Pentecost is especially significant for Christians because on that day God established the New Testament Church. This annual Holy Day represents God working with His Church of spiritually transformed Christians to accomplish His purpose in this current age before Christ returns to defeat Satan and establish His Kingdom.
Pentecost is the anniversary of the beginning of Christianity under the New Covenant. It was on Pentecost that God first made His Spirit available to all who would repent—thus beginning the Church, which He commissioned Christ to build (Matthew 16:18). Also, according to a respected Jewish tradition, God gave the ten commandments from Mount Sinai on the Day of Pentecost and covenanted with ancient Israel that they would be His holy people.
After Christ was resurrected He told His disciples “But you shall receive power when the Holy Spirit has come upon you; and you shall be witnesses to Me in Jerusalem, and in all Judea and Samaria, and to the end of the earth” (Acts 1:8). In other words Christ gave the disciples and the members of the Church down through the ages the job of preaching the Gospel message to the world. “Go therefore and make disciples of all the nations, baptizing them in the name of the Father and of the Son and of the Holy Spirit.” (Matthew 28:19)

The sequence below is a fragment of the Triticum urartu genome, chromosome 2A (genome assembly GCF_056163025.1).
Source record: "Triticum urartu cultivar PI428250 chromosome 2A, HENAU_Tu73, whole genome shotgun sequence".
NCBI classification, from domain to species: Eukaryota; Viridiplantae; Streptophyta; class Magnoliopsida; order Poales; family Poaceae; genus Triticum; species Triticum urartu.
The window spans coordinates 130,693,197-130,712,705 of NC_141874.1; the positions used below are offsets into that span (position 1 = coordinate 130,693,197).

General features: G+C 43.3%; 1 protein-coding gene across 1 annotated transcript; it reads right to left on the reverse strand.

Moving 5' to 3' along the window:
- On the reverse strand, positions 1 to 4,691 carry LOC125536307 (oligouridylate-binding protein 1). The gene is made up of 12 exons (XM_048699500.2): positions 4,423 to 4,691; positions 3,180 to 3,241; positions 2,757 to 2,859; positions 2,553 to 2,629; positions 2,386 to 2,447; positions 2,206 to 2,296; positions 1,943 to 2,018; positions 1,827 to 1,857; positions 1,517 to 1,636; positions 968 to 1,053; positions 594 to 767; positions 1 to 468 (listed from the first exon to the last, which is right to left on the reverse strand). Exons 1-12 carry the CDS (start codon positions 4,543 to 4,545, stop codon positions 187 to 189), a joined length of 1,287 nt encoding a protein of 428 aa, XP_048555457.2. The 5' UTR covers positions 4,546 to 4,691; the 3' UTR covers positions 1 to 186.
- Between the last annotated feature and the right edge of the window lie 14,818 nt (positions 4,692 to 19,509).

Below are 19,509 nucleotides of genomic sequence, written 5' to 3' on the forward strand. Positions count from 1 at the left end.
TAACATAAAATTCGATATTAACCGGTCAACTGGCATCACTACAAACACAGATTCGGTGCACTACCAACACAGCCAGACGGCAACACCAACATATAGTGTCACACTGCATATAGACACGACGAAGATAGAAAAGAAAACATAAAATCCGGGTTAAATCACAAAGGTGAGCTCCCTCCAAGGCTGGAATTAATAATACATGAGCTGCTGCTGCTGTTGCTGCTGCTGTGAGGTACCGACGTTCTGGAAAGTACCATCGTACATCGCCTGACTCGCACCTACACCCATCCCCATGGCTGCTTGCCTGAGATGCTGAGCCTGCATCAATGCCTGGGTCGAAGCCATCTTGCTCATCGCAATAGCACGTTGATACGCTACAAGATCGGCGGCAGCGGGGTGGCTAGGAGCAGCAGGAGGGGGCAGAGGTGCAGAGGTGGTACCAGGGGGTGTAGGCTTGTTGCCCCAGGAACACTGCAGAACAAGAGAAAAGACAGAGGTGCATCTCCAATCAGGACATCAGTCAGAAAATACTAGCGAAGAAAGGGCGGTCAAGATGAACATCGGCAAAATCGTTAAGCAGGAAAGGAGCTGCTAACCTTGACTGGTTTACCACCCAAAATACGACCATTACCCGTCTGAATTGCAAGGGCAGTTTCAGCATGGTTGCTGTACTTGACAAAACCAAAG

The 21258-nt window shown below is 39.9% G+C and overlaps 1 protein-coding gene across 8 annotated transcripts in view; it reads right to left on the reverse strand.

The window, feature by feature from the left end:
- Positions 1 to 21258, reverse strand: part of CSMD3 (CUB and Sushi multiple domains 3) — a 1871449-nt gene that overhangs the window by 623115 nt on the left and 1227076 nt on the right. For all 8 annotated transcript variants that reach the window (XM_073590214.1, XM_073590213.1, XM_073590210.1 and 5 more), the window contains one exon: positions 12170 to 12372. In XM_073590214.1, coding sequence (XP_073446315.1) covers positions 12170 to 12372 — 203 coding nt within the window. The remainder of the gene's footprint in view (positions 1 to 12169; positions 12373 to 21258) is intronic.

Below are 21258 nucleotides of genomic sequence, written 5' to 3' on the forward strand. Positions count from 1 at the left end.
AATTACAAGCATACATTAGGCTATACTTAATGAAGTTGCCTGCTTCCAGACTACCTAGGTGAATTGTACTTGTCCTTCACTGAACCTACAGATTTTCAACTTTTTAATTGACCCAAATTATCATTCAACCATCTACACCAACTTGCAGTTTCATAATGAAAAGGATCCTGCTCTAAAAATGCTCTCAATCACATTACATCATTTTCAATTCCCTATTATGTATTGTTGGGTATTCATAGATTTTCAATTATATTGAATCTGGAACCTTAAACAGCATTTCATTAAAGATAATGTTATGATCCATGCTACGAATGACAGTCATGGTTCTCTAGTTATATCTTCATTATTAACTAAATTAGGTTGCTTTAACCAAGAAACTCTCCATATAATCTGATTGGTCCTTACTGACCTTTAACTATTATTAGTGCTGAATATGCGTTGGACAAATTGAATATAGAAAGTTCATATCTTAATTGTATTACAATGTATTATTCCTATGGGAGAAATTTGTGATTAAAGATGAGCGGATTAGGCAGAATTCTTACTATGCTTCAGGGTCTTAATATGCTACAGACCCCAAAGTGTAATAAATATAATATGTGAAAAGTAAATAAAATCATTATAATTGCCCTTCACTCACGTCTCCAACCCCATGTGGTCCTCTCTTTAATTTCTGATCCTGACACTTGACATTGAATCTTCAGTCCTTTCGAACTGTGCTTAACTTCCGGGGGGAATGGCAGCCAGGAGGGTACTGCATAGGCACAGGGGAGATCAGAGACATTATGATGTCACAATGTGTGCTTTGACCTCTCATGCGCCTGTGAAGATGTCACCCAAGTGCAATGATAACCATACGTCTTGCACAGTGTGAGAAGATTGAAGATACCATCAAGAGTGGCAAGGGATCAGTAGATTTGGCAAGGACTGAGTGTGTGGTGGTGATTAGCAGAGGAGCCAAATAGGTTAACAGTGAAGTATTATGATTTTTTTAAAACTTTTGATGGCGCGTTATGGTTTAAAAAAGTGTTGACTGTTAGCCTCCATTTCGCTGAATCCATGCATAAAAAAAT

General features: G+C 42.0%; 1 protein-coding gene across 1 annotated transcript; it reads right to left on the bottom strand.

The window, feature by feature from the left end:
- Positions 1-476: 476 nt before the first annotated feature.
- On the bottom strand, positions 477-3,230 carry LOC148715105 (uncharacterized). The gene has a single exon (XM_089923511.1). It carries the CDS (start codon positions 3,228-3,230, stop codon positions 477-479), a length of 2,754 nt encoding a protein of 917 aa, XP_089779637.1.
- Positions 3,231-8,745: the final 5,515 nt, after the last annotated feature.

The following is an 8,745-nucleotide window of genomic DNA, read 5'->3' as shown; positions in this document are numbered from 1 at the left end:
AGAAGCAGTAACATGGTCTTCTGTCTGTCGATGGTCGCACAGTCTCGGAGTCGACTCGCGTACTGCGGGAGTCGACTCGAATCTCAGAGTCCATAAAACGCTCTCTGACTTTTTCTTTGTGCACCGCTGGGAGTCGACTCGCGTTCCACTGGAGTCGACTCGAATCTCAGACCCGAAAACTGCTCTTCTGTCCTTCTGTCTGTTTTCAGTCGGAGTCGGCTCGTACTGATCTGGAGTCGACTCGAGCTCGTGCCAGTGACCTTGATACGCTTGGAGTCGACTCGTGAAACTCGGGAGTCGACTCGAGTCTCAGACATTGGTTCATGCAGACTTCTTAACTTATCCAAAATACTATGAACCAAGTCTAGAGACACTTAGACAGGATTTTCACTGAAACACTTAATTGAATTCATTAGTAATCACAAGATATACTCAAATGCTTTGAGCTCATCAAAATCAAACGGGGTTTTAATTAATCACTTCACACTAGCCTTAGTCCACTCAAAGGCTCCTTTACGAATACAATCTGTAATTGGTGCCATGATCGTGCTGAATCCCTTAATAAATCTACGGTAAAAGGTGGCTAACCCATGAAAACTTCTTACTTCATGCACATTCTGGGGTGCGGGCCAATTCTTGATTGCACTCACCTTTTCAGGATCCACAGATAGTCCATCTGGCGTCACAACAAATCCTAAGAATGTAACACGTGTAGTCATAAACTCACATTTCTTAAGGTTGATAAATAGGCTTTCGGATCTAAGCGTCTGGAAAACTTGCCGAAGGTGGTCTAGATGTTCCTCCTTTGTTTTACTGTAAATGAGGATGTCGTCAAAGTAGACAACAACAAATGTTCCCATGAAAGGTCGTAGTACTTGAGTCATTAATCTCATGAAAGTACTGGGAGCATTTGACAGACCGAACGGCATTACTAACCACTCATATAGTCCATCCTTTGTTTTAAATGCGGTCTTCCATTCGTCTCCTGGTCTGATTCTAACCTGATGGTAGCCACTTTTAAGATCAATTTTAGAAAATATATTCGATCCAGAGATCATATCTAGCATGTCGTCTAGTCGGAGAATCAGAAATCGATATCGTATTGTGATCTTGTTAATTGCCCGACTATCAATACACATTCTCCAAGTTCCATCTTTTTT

The Festival of Pentecost annually acknowledges and celebrates the importance of the Church and its work in God’s plan. God’s gift of His Spirit began the fulfillment of the prophecies in Jeremiah 31:31-33 and Ezekiel 36:26-27 which will be completely realised at Christ’s return.
The annual festivals that follow Pentecost point to God’s plan for bringing the rest of humanity to repentance. The aspects of God represented by the first three spring festivals —Passover, Unleavened Bread and Pentecost—have already occurred. But the prophetic implications of the last four festivals, observed in the autumn of each year, are yet to be fulfilled and look forward to prophetic events yet to occur.
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